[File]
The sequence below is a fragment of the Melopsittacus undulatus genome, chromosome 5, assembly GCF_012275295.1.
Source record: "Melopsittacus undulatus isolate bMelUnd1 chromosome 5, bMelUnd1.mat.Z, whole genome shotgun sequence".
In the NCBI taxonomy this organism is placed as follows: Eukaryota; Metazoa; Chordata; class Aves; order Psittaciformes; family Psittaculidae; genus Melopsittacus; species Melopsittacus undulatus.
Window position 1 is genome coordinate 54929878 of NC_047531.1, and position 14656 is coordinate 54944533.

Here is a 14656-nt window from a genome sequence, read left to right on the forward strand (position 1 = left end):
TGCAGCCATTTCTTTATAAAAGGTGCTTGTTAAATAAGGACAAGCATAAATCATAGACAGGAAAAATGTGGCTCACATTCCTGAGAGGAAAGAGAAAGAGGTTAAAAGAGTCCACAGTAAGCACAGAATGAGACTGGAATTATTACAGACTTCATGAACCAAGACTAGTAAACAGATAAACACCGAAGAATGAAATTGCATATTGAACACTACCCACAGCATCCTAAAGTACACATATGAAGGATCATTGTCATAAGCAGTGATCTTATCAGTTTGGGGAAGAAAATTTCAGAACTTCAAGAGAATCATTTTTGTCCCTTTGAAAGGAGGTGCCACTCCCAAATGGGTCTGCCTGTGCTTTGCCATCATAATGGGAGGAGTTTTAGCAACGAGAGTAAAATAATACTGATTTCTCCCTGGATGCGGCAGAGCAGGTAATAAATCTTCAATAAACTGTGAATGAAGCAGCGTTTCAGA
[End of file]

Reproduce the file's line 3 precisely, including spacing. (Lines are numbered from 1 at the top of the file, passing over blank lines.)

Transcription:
In the NCBI taxonomy this organism is placed as follows: Eukaryota; Metazoa; Chordata; class Aves; order Psittaciformes; family Psittaculidae; genus Melopsittacus; species Melopsittacus undulatus.